After reviewing the standard for a Daubert motion to exclude expert testimony, the district court turned to the specific standard for infringement of means-plus-function claims. "A patent infringement analysis proceeds in two steps. Markman v. Westview Instruments, Inc., 52 F.3d 967, 976 (Fed. Cir. 1995), aff'd 517 U.S. 370. In the first step, the court construes the asserted claims as a matter of law. See id. In the second step, the factfinder compares the claimed invention to the accused device. Id.; see also Verizon Servs. Corp. v. Cox Fibernet Va., Inc., 602 F.3d 1325, 1340 (Fed. Cir. 2010) ("A determination of infringement is a question of fact . . . ."). "To prove literal infringement, the patentee must show that the accused device contains every limitation in the asserted claims. If even one limitation is missing or not met as claimed, there is no literal infringement." Riles v. Shell Exploration & Prod. Co., 298 F.3d 1302, 1308 (Fed. Cir. 2002) (quoting Mas-Hamilton Group v. LaGard, Inc., 156 F.3d 1206, 1211 (Fed. Cir. 1998))."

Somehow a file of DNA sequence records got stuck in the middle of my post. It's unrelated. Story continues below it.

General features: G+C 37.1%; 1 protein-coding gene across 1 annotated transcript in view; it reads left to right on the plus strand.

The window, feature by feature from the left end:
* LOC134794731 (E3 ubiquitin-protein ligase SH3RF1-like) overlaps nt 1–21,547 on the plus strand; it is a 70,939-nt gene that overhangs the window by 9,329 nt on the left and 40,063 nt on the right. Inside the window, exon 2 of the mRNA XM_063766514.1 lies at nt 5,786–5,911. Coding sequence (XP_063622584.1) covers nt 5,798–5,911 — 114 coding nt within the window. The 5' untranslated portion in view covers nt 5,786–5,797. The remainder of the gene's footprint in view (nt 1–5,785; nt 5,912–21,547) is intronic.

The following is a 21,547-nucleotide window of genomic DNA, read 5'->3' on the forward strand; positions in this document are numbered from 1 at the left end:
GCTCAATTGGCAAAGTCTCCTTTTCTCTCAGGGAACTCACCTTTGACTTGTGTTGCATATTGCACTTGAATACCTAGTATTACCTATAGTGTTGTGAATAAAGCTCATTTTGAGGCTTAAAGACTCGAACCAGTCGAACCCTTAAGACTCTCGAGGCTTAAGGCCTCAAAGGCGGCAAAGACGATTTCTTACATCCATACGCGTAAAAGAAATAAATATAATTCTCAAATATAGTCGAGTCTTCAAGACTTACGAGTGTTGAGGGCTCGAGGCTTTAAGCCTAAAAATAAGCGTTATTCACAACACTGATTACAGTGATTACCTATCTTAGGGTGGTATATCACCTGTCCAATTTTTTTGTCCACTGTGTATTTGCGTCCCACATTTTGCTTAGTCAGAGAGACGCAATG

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Federal Circuit's Akamai Decision Begins to Impact Current Cases as Court Grants Leave to Amend Inducing Infringement Allegations

November 23, 2012

With the Federal Circuit's recent decision in Akamai Techs., Inc. v. Limelight Networks, Inc., 2012 U.S. App. LEXIS 18532 (Fed. Cir. Aug. 31, 2012), the elements for proving inducing infringement changed significantly. As a result, we can expect that a number of plaintiffs in pending patent cases will seek to amend their complaints to take advantage of the new standard. Whether amendment will be granted or not will vary depending on the stage of the case.